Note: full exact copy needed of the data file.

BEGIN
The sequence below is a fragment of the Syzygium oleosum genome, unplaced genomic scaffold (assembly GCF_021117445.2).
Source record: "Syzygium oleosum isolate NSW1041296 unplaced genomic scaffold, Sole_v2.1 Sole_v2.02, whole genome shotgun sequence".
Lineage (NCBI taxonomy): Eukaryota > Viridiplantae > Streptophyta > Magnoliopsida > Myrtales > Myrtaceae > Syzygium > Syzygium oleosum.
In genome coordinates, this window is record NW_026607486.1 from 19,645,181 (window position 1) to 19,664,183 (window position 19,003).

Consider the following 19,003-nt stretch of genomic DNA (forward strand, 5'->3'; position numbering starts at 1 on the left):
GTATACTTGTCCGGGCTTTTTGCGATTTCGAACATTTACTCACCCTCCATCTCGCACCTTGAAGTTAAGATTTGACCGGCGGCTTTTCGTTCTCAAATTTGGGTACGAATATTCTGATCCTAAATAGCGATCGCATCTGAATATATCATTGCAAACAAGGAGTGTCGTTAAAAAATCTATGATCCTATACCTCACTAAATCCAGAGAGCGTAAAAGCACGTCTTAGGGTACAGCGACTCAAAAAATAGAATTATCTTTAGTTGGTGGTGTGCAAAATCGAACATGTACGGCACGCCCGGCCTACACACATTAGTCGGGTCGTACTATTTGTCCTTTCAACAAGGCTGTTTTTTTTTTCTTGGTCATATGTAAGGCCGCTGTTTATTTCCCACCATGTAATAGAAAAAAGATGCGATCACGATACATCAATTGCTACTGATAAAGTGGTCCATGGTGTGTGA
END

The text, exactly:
The sequence below is a fragment of the Syzygium oleosum genome, unplaced genomic scaffold (assembly GCF_021117445.2).
Source record: "Syzygium oleosum isolate NSW1041296 unplaced genomic scaffold, Sole_v2.1 Sole_v2.02, whole genome shotgun sequence".
Lineage (NCBI taxonomy): Eukaryota > Viridiplantae > Streptophyta > Magnoliopsida > Myrtales > Myrtaceae > Syzygium > Syzygium oleosum.
In genome coordinates, this window is record NW_026607486.1 from 19,645,181 (window position 1) to 19,664,183 (window position 19,003).

Consider the following 19,003-nt stretch of genomic DNA (forward strand, 5'->3'; position numbering starts at 1 on the left):
GTATACTTGTCCGGGCTTTTTGCGATTTCGAACATTTACTCACCCTCCATCTCGCACCTTGAAGTTAAGATTTGACCGGCGGCTTTTCGTTCTCAAATTTGGGTACGAATATTCTGATCCTAAATAGCGATCGCATCTGAATATATCATTGCAAACAAGGAGTGTCGTTAAAAAATCTATGATCCTATACCTCACTAAATCCAGAGAGCGTAAAAGCACGTCTTAGGGTACAGCGACTCAAAAAATAGAATTATCTTTAGTTGGTGGTGTGCAAAATCGAACATGTACGGCACGCCCGGCCTACACACATTAGTCGGGTCGTACTATTTGTCCTTTCAACAAGGCTGTTTTTTTTTTCTTGGTCATATGTAAGGCCGCTGTTTATTTCCCACCATGTAATAGAAAAAAGATGCGATCACGATACATCAATTGCTACTGATAAAGTGGTCCATGGTGTGTGA